Robin: Robin is a stable-hand who steals a spell-book from Doctor Faustus. He reappears in comic scenes throughout the play. His foolish attempts at magic act as a counter to Faustus' serious, ambitious sorcery. However, at times one may question how different the two uses of magic are: Faustus ends up using his magic to do parlor tricks for wealthy noblemen and to summon a beautiful woman (Helen of Troy); in some ways, then, the ambitious Faustus is really not so different from the lowly Robin.

Horse-courser: A horse-trader who buys a horse from Faustus. Faustus warns him not to ride the horse in water. The Horse-courser assumes Faustus is trying to cheat him and rides it in water; the horse promptly melts. The angry Horse-courser confronts Faustus (whom he finds sleeping) and pulls on his leg to wake him up. The leg comes apart from Faustus' body (through a magic trick), terrifying the trader, who flees.

The Pope: Faustus and Mephastophilis visit the pope in his private chambers in Rome. They annoy him and play practical jokes on him. This antagonizing of the head of the Catholic church is an example of Faustus' rejection of religion, but the duped pope may also have been a source of comedic amusement for Marlowe's Protestant, anti-Catholic audience.

A Knight at Charles' Court: Charles V's knight is skeptical of Doctor Faustus and does not want to see him perform his magic. Faustus makes horns appear on his head in return for his skepticism and snide remarks. (In the B-text, the knight is named Benvolio and has a slightly expanded role, attempting to exact revenge on Faustus by killing him.)

Three Scholars: Scholars in Wittenberg who gossip about and bemoan Faustus's interest in necromancy, rise to power, and damnation. They are emblems of a wider public reaction to Faustus's meteoric rise and fall, and also serve as examples of the scholarly, academic world in which Faustus lives. While devoted to the pursuit of knowledge, they do not put their desire for knowledge ahead of their devotion to God (unlike Faustus) and they pray for Faustus' soul at the end of the play.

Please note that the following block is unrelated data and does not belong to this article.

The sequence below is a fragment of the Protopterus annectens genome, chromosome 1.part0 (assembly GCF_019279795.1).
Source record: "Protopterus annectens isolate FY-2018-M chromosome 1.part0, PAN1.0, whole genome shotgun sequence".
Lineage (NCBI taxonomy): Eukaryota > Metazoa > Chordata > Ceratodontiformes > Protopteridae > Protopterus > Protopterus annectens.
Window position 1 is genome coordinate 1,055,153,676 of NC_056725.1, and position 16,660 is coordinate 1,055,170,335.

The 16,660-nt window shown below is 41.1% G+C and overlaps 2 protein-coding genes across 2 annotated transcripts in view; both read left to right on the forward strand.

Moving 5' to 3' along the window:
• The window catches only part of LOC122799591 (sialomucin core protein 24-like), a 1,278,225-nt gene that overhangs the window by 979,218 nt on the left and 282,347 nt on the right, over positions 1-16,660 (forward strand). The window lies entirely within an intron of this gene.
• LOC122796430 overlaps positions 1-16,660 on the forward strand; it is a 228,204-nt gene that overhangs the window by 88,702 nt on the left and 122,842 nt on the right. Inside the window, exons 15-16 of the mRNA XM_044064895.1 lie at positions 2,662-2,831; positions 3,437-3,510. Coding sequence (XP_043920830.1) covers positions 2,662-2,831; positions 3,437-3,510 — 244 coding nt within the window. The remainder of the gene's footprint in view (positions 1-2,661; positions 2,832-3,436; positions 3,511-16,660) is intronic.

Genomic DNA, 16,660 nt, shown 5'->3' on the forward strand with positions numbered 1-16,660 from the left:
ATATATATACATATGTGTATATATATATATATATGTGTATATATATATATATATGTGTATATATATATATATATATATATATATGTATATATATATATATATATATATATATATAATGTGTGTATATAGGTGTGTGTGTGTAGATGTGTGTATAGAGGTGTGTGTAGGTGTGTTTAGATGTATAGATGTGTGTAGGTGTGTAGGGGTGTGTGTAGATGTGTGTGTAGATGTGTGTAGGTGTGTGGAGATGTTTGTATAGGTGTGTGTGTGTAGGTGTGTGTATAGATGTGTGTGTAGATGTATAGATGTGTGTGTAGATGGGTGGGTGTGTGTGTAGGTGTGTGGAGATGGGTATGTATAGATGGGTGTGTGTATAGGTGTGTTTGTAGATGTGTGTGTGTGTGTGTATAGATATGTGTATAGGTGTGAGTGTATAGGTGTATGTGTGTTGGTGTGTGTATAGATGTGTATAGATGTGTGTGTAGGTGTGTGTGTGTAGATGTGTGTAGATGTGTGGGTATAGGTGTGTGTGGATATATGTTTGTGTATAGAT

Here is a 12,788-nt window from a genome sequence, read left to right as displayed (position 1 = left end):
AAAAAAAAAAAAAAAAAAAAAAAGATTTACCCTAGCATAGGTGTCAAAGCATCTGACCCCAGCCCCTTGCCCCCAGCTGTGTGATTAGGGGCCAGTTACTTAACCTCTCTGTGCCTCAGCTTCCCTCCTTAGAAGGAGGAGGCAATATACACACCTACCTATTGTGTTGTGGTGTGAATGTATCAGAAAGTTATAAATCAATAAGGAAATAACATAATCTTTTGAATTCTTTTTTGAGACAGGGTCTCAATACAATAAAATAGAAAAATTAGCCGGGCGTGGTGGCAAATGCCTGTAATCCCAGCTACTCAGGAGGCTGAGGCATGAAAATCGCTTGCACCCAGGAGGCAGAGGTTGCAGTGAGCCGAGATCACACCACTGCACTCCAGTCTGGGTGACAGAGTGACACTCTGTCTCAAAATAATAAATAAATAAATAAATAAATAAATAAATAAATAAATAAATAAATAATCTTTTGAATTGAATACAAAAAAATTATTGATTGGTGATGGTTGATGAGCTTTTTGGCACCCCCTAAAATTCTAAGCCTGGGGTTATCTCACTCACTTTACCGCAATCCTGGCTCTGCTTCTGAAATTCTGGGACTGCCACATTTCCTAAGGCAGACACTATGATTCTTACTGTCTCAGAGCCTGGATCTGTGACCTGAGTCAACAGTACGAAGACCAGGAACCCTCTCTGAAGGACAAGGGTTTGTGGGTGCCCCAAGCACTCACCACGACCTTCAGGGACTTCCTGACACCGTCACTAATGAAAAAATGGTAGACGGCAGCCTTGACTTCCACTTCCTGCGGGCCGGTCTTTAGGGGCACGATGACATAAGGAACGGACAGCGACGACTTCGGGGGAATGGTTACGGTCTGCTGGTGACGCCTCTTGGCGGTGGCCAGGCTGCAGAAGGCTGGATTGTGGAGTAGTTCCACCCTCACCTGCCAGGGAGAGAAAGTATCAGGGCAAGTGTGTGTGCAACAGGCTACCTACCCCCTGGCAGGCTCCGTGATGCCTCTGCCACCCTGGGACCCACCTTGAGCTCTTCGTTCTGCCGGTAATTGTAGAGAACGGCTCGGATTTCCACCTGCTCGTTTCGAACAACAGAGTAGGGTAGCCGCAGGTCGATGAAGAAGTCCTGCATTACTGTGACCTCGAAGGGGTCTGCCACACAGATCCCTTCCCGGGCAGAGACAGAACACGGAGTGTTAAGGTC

Helen of Troy: In Greek mythology, Helen is the most beautiful woman in the entire world and the cause of the Trojan War (the Trojan prince Paris stole her from her Greek husband Menelaus). The scholars ask Faustus to summon Helen and Faustus later asks Mephastophilis to make Helen his lover, so that her beauty can distract him from his impending doom.

Valdes and Cornelius: Faustus's friends and mentors in the dark arts, instrumental in initiating his journey into magic and forbidden knowledge.

Belzebub: One of Lucifer's powerful officers, instrumental in carrying out Lucifer's malevolent plans.

The Seven Deadly Sins: Personifications of the sinful impulses that plague humanity, parading before Faustus and tempting him further into debauchery and moral decay.

Clown / Robin: A mischievous character who learns demon summoning, representing the base desires and petty ambitions that contrast with Faustus's initial lofty aspirations.

Dick and Rafe: Companions of Robin, contributing to the comic relief in the play.

Vintner, Carter, and Horse-Courser: Individuals who encounter Faustus and fall victim to his deceptions and trickery.

Hostess: An ale wench who shows kindness to Robin and his friends.

The Pope: Depicted as power-hungry and cruel, Faustus plays pranks on him, reflecting Marlowe's critique of religious authority.

Bruno: A potential Pope, representing the conflicts between religious and secular authority.

Raymond, Charles, Martino, Frederick, and Benvolio: Courtiers and knights who become entangled in Faustus's deceptions and illusions.

Saxony: A courtier at the German Emperor's court.

Duke and Duchess of Vanholt: Nobility who witness Faustus's illusions and magical feats.

Spirits in the shapes of Alexander the Great, Darius, Paramour, and Helen: Illusions conjured by Faustus, reflecting his grandiose aspirations and his descent into self-indulgence.

An Old Man: A holy figure who attempts to save Faustus through repentance, only to be targeted by Faustus's malevolent actions later in the play.

Study Guide